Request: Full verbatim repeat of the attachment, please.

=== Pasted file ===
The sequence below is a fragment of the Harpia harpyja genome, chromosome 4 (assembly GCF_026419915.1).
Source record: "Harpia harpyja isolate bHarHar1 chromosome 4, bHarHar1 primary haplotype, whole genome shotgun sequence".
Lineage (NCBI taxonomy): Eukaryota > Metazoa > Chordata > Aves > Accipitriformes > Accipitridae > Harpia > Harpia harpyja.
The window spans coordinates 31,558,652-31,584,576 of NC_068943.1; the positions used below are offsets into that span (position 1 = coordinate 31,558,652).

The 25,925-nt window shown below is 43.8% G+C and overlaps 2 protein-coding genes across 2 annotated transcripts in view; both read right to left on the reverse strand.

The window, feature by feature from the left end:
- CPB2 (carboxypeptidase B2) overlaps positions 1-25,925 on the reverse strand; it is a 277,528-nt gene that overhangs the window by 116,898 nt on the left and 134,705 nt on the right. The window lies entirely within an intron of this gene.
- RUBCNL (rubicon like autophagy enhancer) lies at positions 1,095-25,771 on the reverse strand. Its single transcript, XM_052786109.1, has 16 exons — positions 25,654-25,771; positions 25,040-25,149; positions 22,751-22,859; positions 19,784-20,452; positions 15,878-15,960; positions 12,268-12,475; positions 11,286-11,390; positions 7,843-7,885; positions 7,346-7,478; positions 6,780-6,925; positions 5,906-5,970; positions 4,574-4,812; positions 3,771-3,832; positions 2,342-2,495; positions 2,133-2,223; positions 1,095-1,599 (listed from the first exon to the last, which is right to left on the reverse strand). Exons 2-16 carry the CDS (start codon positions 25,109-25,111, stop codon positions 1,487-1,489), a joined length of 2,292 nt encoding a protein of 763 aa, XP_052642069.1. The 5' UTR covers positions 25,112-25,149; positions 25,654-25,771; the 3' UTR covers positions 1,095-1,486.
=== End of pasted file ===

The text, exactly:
The sequence below is a fragment of the Harpia harpyja genome, chromosome 4 (assembly GCF_026419915.1).
Source record: "Harpia harpyja isolate bHarHar1 chromosome 4, bHarHar1 primary haplotype, whole genome shotgun sequence".
Lineage (NCBI taxonomy): Eukaryota > Metazoa > Chordata > Aves > Accipitriformes > Accipitridae > Harpia > Harpia harpyja.
The window spans coordinates 31,558,652-31,584,576 of NC_068943.1; the positions used below are offsets into that span (position 1 = coordinate 31,558,652).

The 25,925-nt window shown below is 43.8% G+C and overlaps 2 protein-coding genes across 2 annotated transcripts in view; both read right to left on the reverse strand.

The window, feature by feature from the left end:
- CPB2 (carboxypeptidase B2) overlaps positions 1-25,925 on the reverse strand; it is a 277,528-nt gene that overhangs the window by 116,898 nt on the left and 134,705 nt on the right. The window lies entirely within an intron of this gene.
- RUBCNL (rubicon like autophagy enhancer) lies at positions 1,095-25,771 on the reverse strand. Its single transcript, XM_052786109.1, has 16 exons — positions 25,654-25,771; positions 25,040-25,149; positions 22,751-22,859; positions 19,784-20,452; positions 15,878-15,960; positions 12,268-12,475; positions 11,286-11,390; positions 7,843-7,885; positions 7,346-7,478; positions 6,780-6,925; positions 5,906-5,970; positions 4,574-4,812; positions 3,771-3,832; positions 2,342-2,495; positions 2,133-2,223; positions 1,095-1,599 (listed from the first exon to the last, which is right to left on the reverse strand). Exons 2-16 carry the CDS (start codon positions 25,109-25,111, stop codon positions 1,487-1,489), a joined length of 2,292 nt encoding a protein of 763 aa, XP_052642069.1. The 5' UTR covers positions 25,112-25,149; positions 25,654-25,771; the 3' UTR covers positions 1,095-1,486.